Australian LNG plant plans announced
29 November 2023
Electrified plant would produce LNG marine bunker fuel
Australia’s Pilbara Clean Fuels said it wants to develop an electrified LNG plant in the world’s largest iron ore export port.
The mid-scale LNG plant would be located at Port Hedland in Western Australia, and would provide an Australian LNG fuel supply capability through a new facility for the conversion of pipeline natural gas to LNG, responding to market demand for cleaner marine bunker fuel for dry-bulk iron ore carriers operating ‘round-trip’ voyages between the Pilbara and Asia.
The company said market studies show increasing worldwide adoption of LNG as a marine fuel, with supply availability one of the key drivers. The base-case plant capacity is 0.5 Mtpa, with market analysis for Port Hedland alone (not counting other major Pilbara ports) indicating potential demand of 1.0 Mtpa by 2030.
A key feature of the project is an electrified plant with outsourced power supplied predominantly from renewable sources. The design intent is to significantly reduce Scope 1 and Scope 2 emissions compared to conventional LNG plants.
The LNG re-fuelling concept is based on ship-to-ship bunkering of vessels while at anchor off Port Hedland.
Oceania Marine Energy Pty Ltd is developing a LNG marine fuel bunkering service capability based on the charter, ship management and operation of purpose-designed LNG bunker vessels. The vessels are to be provided by Norwegian ship-owner Kanfer Shipping.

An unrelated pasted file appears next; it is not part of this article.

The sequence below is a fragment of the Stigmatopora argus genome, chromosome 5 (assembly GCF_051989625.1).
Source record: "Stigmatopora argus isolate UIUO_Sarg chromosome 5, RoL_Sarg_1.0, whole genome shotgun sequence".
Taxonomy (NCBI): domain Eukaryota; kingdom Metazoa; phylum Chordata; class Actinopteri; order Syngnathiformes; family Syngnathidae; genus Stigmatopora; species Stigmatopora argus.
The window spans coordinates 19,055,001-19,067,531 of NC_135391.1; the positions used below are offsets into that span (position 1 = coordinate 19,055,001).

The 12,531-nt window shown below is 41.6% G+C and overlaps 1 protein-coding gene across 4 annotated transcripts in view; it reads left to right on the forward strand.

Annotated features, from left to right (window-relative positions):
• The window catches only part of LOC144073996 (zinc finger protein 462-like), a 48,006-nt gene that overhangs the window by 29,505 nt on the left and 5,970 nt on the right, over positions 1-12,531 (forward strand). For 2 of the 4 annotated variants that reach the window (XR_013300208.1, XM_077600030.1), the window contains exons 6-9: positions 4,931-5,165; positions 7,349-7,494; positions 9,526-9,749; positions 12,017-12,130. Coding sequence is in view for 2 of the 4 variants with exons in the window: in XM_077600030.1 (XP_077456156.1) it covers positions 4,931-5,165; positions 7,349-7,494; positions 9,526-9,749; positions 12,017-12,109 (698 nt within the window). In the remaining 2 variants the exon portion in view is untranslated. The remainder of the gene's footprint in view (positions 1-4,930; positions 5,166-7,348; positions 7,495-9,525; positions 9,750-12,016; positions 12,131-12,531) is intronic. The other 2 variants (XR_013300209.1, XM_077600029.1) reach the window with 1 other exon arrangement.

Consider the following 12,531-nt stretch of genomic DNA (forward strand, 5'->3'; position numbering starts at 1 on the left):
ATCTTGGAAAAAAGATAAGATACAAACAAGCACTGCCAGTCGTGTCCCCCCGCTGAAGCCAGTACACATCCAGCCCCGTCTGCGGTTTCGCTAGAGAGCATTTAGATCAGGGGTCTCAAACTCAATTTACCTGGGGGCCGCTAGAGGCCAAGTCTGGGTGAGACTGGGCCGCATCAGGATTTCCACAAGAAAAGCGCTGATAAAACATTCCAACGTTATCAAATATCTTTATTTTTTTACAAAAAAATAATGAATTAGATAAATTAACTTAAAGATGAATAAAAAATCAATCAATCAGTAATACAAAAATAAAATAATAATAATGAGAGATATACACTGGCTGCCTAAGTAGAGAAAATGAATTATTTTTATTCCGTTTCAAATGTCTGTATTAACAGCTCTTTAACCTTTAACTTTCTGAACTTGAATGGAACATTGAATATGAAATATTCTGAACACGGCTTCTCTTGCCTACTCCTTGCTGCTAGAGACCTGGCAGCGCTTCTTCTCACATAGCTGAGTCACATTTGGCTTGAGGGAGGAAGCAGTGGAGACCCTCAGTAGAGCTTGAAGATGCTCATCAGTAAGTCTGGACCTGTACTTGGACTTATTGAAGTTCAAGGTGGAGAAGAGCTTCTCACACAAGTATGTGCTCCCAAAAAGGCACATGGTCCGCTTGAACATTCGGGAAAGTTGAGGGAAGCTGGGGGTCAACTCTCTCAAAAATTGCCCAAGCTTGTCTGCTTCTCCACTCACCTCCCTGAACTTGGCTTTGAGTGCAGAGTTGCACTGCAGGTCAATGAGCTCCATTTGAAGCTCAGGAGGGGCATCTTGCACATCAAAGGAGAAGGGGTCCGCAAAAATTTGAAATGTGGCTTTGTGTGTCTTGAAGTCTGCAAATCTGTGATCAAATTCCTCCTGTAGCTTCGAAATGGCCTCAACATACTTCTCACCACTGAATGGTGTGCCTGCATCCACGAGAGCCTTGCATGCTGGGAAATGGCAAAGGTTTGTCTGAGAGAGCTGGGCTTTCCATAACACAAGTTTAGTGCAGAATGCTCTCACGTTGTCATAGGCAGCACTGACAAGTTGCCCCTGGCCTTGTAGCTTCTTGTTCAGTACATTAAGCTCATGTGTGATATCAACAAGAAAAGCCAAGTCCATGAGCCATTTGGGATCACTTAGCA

RINA is developing a concept for a new 209,000 DWT Newcastlemax dry-bulk ship design with an LNG marine fuel system involving pre-combustion carbon removal and hydrogen production, with the objective of meeting and exceeding IMO 2050 emissions reduction marine vessel Carbon Intensity Index (‘CII’) objectives.
The RINA fuel system concept involves the capture, onboard storage and offloading of liquefied carbon dioxide or solid carbon at loading or discharge ports for onshore handling, monetization or disposal..
By solving the historic criticism of LNG as being only a ‘transition fuel’, rather than having a long-term future as a ‘zero emissions’ fuel, this solution is likely to be welcomed by the marine engineering community due to the extensive maritime operational experience of LNG and its known safe handling characteristics, the company said.
The Pilbara to Asia dry-bulk trade route is particularly suited for early adoption of the pre-combustion carbon removal and hydrogen production onboard concept due to proposed availability of low carbon intensity LNG bunkering at Port Hedland, along with an ability for offloading carbon dioxide or solid carbon and a variety of monetisation or disposal options.
Recognising the complementary aspects of their respective project interests and business objectives, PCF, Oceania and RINA have entered into a Memorandum of Understanding (“MoU”). Under the terms of the MoU, PCF, Oceania and RINA have agreed to collaborate to develop an ‘end-to-end’ low-carbon profile LNG production and marine vessel bunkering capability concept for the port of Port Hedland. Furthermore, RINA’s 209,000 DWT Newcastlemax dry-bulk vessel design and fuel system design concept provides a path to ‘zero emissions’ for the adoption of LNG as a marine fuel on a 2050 timeframe.
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